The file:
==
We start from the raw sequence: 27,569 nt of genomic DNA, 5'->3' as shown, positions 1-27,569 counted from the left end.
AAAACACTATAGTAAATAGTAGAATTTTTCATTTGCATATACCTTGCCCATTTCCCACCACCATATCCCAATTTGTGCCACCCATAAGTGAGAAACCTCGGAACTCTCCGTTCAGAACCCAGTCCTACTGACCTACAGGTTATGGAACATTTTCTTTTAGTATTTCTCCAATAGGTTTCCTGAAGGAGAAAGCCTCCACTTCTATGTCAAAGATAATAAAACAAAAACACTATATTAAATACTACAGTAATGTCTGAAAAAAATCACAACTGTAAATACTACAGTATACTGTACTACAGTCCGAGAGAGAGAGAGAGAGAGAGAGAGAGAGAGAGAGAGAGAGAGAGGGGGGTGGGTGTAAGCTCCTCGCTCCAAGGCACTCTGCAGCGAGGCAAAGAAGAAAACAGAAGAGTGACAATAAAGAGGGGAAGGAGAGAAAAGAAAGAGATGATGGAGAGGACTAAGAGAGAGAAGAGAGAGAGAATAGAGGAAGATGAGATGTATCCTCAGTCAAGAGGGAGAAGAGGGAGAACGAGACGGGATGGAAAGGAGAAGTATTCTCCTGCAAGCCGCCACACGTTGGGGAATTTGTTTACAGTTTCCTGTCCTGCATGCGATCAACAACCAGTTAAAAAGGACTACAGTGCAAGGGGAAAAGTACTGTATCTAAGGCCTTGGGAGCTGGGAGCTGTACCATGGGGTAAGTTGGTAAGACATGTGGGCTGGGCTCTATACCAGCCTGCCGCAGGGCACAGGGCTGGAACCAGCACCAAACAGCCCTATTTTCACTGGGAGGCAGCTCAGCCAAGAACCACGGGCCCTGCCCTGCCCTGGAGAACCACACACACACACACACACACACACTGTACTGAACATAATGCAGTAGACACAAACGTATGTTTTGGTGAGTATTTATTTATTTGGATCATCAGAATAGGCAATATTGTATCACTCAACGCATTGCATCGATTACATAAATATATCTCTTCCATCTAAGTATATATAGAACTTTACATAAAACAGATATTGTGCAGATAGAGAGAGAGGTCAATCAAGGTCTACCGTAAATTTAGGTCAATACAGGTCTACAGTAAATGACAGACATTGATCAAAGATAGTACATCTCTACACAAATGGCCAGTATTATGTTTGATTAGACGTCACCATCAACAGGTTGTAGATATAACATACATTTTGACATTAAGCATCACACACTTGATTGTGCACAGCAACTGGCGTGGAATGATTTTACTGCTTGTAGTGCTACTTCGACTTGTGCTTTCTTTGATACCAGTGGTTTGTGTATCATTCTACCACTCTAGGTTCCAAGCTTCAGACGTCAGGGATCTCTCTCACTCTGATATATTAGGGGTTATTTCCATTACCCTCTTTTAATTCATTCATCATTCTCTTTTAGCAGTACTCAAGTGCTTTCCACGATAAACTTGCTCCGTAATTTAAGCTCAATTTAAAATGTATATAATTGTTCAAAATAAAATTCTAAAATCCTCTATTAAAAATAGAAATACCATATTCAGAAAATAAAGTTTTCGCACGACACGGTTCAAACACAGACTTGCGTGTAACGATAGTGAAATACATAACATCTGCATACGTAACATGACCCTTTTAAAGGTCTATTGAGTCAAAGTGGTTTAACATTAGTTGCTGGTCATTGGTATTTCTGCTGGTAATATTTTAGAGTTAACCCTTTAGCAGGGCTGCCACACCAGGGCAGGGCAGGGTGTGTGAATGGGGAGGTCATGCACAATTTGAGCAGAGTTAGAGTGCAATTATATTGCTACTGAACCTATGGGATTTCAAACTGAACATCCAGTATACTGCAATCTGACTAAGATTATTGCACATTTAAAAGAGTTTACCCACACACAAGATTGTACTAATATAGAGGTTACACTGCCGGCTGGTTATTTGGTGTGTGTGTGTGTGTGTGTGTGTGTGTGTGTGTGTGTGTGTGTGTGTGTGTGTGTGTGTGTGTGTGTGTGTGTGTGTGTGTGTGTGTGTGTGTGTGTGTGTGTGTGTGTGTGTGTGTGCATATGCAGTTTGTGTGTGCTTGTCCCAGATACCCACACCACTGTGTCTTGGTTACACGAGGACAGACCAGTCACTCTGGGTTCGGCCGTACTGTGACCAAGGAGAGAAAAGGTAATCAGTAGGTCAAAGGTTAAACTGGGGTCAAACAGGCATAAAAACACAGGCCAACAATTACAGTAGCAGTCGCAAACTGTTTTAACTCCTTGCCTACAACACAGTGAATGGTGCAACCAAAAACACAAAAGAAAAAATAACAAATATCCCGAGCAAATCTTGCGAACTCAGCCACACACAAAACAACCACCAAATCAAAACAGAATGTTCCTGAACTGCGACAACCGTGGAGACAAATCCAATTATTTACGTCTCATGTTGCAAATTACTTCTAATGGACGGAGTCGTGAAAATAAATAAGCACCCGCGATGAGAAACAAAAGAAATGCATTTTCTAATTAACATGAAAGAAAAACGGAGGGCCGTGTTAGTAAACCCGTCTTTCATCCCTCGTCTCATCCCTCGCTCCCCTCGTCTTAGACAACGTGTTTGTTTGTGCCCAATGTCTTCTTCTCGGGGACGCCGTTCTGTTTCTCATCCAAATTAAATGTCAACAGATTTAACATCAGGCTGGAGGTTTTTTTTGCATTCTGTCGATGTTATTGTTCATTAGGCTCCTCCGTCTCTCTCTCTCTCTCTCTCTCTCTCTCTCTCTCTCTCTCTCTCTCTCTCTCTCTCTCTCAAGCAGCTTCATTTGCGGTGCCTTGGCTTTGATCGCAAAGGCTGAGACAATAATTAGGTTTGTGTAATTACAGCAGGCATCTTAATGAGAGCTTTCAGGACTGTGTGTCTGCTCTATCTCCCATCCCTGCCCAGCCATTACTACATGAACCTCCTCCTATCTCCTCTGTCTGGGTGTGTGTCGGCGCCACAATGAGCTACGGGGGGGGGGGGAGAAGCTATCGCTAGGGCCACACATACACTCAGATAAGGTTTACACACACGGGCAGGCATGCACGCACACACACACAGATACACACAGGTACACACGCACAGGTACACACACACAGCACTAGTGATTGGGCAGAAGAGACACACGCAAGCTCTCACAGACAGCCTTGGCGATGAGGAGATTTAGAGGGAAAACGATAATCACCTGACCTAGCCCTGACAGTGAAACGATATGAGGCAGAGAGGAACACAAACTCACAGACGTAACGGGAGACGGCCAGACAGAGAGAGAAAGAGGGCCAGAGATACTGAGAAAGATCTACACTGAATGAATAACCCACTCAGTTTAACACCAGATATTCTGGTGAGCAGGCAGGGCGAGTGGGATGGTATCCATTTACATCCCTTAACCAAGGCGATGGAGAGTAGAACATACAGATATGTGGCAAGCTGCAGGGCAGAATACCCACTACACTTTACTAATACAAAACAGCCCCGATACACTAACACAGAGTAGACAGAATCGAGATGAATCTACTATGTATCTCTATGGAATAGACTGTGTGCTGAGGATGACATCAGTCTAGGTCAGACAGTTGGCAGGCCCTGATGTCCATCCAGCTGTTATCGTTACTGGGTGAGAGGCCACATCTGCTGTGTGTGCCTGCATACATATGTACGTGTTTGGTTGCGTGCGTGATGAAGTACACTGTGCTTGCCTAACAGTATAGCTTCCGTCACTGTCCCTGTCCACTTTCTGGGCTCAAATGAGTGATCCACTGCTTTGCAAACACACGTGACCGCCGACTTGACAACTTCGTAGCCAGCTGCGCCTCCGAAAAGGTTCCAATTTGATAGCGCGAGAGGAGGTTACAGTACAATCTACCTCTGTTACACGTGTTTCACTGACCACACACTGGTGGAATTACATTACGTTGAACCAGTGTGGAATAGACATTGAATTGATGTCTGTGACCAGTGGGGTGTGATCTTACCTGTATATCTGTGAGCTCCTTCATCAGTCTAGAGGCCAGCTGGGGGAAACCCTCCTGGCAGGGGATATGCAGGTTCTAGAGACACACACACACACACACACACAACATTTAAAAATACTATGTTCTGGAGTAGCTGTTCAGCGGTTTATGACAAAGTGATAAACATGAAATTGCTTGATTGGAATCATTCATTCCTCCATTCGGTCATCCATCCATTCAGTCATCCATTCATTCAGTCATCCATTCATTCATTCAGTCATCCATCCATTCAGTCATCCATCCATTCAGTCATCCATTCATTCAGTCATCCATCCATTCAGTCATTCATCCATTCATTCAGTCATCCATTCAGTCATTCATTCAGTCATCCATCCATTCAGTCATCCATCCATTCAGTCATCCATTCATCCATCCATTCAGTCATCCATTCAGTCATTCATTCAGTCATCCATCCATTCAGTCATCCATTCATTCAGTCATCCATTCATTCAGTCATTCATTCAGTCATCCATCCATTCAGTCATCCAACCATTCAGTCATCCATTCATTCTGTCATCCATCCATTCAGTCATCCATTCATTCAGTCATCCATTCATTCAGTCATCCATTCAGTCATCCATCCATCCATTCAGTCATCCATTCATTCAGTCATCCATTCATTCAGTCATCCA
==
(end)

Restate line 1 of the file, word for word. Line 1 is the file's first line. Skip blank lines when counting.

We start from the raw sequence: 27,569 nt of genomic DNA, 5'->3' as shown, positions 1-27,569 counted from the left end.